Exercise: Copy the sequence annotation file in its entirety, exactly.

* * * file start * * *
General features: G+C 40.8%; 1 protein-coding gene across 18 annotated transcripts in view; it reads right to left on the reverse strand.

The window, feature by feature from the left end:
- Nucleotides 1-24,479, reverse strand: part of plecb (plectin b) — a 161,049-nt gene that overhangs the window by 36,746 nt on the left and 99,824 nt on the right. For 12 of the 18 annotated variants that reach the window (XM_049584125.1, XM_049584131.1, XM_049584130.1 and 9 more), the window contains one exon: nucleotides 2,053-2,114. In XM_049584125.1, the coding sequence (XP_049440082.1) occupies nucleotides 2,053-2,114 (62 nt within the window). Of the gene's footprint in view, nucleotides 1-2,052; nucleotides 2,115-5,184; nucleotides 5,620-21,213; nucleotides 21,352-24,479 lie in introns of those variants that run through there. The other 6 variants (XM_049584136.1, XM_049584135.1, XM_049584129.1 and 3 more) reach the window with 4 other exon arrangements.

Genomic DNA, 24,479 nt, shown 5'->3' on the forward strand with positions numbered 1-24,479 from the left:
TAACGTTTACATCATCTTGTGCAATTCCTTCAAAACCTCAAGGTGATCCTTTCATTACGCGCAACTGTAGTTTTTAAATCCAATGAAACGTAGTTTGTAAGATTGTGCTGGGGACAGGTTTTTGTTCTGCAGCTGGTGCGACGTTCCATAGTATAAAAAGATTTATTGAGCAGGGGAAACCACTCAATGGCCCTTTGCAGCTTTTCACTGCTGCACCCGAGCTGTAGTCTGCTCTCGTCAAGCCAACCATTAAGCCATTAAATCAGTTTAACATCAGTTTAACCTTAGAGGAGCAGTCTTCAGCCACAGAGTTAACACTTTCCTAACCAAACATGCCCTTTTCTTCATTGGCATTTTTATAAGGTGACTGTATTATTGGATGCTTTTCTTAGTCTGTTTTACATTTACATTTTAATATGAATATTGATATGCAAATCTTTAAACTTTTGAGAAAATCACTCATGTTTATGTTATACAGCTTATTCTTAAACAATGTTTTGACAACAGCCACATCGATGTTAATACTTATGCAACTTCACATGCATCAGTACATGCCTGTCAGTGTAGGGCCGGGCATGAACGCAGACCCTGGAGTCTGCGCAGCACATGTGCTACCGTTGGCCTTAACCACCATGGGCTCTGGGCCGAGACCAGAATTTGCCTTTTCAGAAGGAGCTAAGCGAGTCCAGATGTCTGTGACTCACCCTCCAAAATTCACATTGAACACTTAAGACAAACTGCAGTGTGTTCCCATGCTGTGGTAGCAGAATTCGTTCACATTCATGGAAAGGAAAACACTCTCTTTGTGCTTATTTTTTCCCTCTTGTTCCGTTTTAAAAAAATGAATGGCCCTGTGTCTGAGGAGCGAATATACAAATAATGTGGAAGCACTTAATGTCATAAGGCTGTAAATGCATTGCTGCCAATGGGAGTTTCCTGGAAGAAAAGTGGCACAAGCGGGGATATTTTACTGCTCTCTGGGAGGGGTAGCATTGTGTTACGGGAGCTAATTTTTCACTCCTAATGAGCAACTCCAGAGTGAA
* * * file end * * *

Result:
General features: G+C 40.8%; 1 protein-coding gene across 18 annotated transcripts in view; it reads right to left on the reverse strand.

The window, feature by feature from the left end:
- Nucleotides 1-24,479, reverse strand: part of plecb (plectin b) — a 161,049-nt gene that overhangs the window by 36,746 nt on the left and 99,824 nt on the right. For 12 of the 18 annotated variants that reach the window (XM_049584125.1, XM_049584131.1, XM_049584130.1 and 9 more), the window contains one exon: nucleotides 2,053-2,114. In XM_049584125.1, the coding sequence (XP_049440082.1) occupies nucleotides 2,053-2,114 (62 nt within the window). Of the gene's footprint in view, nucleotides 1-2,052; nucleotides 2,115-5,184; nucleotides 5,620-21,213; nucleotides 21,352-24,479 lie in introns of those variants that run through there. The other 6 variants (XM_049584136.1, XM_049584135.1, XM_049584129.1 and 3 more) reach the window with 4 other exon arrangements.

Genomic DNA, 24,479 nt, shown 5'->3' on the forward strand with positions numbered 1-24,479 from the left:
TAACGTTTACATCATCTTGTGCAATTCCTTCAAAACCTCAAGGTGATCCTTTCATTACGCGCAACTGTAGTTTTTAAATCCAATGAAACGTAGTTTGTAAGATTGTGCTGGGGACAGGTTTTTGTTCTGCAGCTGGTGCGACGTTCCATAGTATAAAAAGATTTATTGAGCAGGGGAAACCACTCAATGGCCCTTTGCAGCTTTTCACTGCTGCACCCGAGCTGTAGTCTGCTCTCGTCAAGCCAACCATTAAGCCATTAAATCAGTTTAACATCAGTTTAACCTTAGAGGAGCAGTCTTCAGCCACAGAGTTAACACTTTCCTAACCAAACATGCCCTTTTCTTCATTGGCATTTTTATAAGGTGACTGTATTATTGGATGCTTTTCTTAGTCTGTTTTACATTTACATTTTAATATGAATATTGATATGCAAATCTTTAAACTTTTGAGAAAATCACTCATGTTTATGTTATACAGCTTATTCTTAAACAATGTTTTGACAACAGCCACATCGATGTTAATACTTATGCAACTTCACATGCATCAGTACATGCCTGTCAGTGTAGGGCCGGGCATGAACGCAGACCCTGGAGTCTGCGCAGCACATGTGCTACCGTTGGCCTTAACCACCATGGGCTCTGGGCCGAGACCAGAATTTGCCTTTTCAGAAGGAGCTAAGCGAGTCCAGATGTCTGTGACTCACCCTCCAAAATTCACATTGAACACTTAAGACAAACTGCAGTGTGTTCCCATGCTGTGGTAGCAGAATTCGTTCACATTCATGGAAAGGAAAACACTCTCTTTGTGCTTATTTTTTCCCTCTTGTTCCGTTTTAAAAAAATGAATGGCCCTGTGTCTGAGGAGCGAATATACAAATAATGTGGAAGCACTTAATGTCATAAGGCTGTAAATGCATTGCTGCCAATGGGAGTTTCCTGGAAGAAAAGTGGCACAAGCGGGGATATTTTACTGCTCTCTGGGAGGGGTAGCATTGTGTTACGGGAGCTAATTTTTCACTCCTAATGAGCAACTCCAGAGTGAA